Intertwining learning with my not-so-favourite activity

The Teaching Across the Curriculum module has been the one I’ve been waiting for. A reason why becoming a primary school teacher was so intriguing to me in the beginning was due to the fact that they explore a wide range of subjects with their class. I have always wanted a job where I am always learning, too.

However, that was until I discovered the first subject area was dance– not my strong point.

On the dreaded day of the dance class, I walked timidly into the large, open space,  worrying my two left feet were going to cause a mass amount of embarrassment. But Eilidh’s bright and friendly greeting and a few friendly faces, began to chip away at the nervous feeling in my stomach. Firstly, Eilidh went over a powerpoint that had a lot of useful tools and ideas on how to use dance in a meaningful way, that intertwines other subjects but also used as a referencing point during other lessons to make learning easier. It was great to see how the sit-down-work lessons and the more active lessons can work together and positively impact a learners experience and their ability to understand.

The dancing part of the lesson was very simple, and even though a bit awkward at first, it was fun to imagine carrying out this sort of lesson with your own class. I’m glad to have taken part; my lack of rhythm had definitely resulted in a lack of real interest in what dance can do previously, so I excited to begin to think of more creative, engaging ways of delivering a lesson.

Throughout the lesson, I was constantly putting myself in the children’s shoes- the working together; the music; the space I deemed to be intimidating. What would they think ?  I believe the children would not share the same hesitation to dance, they would be itching to share their ideas with the freedom of imagination. Although I shied away from the more athletic aspects, I do believe in the arts. I want to incorporate this creativity as much as possible into my lessons, as the arts provide a different perspective on those generic sit-down lessons and allows children to begin to discover what sort of learners they are.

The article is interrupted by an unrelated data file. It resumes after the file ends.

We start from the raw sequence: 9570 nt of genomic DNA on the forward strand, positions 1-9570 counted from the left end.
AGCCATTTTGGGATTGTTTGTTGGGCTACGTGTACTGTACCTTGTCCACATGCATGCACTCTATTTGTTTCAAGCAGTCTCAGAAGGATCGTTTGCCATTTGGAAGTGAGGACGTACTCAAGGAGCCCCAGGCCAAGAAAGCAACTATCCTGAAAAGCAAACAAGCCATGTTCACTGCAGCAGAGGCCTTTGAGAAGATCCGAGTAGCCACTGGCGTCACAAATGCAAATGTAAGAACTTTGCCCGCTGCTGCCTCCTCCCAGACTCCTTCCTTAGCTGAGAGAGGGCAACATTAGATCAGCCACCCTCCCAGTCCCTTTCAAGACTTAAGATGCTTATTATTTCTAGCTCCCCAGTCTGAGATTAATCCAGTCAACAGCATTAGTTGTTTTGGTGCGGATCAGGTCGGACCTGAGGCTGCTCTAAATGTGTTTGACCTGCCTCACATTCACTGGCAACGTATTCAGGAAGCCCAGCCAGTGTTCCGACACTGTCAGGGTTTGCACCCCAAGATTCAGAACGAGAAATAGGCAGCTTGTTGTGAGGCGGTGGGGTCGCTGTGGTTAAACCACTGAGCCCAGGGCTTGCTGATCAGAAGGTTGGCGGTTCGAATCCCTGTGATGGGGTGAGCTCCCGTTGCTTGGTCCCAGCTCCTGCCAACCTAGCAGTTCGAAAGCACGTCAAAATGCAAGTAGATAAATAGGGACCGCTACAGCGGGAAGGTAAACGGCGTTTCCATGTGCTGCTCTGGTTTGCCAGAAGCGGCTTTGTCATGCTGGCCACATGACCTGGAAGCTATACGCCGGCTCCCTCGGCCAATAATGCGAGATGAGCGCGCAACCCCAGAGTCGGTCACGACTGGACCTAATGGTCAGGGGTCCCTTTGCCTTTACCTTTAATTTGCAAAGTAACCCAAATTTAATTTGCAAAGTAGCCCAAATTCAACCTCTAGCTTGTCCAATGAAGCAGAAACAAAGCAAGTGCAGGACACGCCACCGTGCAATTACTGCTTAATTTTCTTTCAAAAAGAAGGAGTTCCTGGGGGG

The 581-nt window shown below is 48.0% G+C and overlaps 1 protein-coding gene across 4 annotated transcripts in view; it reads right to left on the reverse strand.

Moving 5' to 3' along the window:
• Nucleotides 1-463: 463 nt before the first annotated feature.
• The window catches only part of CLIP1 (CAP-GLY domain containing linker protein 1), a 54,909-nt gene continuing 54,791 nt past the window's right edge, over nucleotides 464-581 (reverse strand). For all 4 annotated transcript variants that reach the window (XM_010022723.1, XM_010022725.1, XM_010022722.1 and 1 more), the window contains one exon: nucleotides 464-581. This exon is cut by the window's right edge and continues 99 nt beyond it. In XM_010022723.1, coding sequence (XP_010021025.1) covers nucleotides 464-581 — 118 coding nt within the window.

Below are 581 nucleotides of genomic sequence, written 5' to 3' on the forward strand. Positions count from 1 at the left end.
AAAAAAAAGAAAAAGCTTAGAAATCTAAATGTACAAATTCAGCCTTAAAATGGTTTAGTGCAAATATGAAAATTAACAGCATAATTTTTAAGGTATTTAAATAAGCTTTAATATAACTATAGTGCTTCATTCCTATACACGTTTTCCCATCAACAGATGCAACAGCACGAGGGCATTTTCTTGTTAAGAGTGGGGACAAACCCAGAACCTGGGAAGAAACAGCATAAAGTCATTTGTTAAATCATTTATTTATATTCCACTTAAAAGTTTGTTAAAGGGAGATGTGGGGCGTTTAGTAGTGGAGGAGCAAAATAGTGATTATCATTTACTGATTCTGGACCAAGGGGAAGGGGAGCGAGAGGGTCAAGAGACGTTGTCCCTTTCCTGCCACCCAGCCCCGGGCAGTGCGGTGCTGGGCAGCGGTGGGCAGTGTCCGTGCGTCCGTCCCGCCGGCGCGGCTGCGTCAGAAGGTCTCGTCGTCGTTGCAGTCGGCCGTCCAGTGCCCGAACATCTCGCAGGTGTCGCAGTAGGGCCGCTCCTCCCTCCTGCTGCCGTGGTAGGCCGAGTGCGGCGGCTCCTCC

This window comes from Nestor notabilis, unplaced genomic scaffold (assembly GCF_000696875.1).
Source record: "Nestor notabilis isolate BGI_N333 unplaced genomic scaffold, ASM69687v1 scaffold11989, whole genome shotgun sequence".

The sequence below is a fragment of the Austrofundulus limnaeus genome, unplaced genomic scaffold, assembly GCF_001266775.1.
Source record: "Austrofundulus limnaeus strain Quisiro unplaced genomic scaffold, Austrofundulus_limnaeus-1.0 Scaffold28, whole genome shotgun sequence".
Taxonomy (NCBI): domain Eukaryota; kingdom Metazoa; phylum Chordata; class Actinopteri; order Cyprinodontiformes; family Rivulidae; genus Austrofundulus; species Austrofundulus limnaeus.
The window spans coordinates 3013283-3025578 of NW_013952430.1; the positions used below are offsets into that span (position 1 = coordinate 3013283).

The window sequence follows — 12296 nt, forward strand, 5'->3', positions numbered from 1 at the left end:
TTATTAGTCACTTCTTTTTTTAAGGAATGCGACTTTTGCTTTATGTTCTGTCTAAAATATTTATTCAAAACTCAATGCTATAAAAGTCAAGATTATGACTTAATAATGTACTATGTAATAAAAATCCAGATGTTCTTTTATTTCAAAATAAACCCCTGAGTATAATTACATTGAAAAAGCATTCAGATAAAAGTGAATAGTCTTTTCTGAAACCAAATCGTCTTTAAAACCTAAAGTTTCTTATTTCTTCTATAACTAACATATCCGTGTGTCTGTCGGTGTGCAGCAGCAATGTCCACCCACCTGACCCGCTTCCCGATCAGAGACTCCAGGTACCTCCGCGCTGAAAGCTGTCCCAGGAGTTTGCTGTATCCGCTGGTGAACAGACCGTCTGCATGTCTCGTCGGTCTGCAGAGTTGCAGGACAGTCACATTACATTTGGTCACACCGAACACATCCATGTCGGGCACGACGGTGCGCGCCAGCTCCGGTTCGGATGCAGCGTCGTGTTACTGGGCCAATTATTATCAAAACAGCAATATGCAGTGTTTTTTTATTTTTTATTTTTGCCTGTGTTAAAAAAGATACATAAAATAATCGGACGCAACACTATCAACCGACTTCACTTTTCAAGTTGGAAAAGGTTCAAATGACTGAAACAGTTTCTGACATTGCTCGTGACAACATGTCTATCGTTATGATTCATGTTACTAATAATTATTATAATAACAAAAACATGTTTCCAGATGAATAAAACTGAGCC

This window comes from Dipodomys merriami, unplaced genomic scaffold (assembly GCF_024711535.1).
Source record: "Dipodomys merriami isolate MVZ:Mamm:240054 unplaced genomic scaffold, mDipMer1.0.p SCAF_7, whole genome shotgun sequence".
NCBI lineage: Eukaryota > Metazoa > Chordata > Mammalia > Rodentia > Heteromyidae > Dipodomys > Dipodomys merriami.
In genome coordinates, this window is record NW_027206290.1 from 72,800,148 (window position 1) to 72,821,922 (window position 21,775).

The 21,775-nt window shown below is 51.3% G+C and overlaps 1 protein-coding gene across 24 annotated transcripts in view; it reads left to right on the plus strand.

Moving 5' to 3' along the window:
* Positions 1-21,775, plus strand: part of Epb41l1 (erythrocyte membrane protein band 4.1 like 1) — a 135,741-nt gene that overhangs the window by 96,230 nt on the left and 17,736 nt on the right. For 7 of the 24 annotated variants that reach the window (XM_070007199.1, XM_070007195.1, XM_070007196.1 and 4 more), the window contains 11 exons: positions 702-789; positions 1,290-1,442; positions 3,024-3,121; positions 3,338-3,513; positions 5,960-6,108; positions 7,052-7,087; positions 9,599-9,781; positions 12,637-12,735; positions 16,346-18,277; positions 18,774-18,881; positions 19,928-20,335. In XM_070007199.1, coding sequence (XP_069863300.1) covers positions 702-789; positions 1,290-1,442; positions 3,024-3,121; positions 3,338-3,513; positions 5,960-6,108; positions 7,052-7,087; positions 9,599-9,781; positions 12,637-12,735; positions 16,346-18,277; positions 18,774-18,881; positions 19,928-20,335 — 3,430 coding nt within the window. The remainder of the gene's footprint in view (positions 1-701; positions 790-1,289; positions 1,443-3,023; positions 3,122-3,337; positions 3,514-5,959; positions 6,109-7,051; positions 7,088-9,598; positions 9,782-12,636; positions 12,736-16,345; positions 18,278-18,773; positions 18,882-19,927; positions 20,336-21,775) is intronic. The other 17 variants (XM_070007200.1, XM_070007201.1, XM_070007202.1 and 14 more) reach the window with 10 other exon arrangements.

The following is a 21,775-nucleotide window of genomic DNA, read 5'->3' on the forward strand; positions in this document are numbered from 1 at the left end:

2 thoughts on “Intertwining learning with my not-so-favourite activity

  1. Richard Holme

    Thanks for an interesting post. I am really pleased to see you getting over the fear and anxiety. This is natural at first but keep in mind you are there as the teacher, it is the experience of the learner that must come first, if you feel a little uncomfortable you have to overcome this. One of the hardest things to do is shift the emphasis from what you feel, or want, to the young person or learner. But once you do you will be a much more effective teacher (and prooably feel better too!). The last thing I would like you to reflect on is the difference between being self-conscious (worrying how people may see you) to being self-aware (thinking about the impact you may be having on other people – in a positive or negative way) – I worte about this here Perhaps you could post about this later, maybe after placement?

    1. Heather Brown Post author

      Thank you for your reply it is very helpful! The anxiety is mainly tied and limited to the idea of physical activity, which I am trying to get more enthusiastic about so that the children are inspired and that they feel comfortable, too. I hope with this process I can relate to them and have ways of eliminating that fear quicker. However, drawing my attention to the difference between self-concious and self-awareness has definitely got me thinking and I will continue to think about it when we cover more areas of the curriculum that I am not so accustomed to. Thank you.


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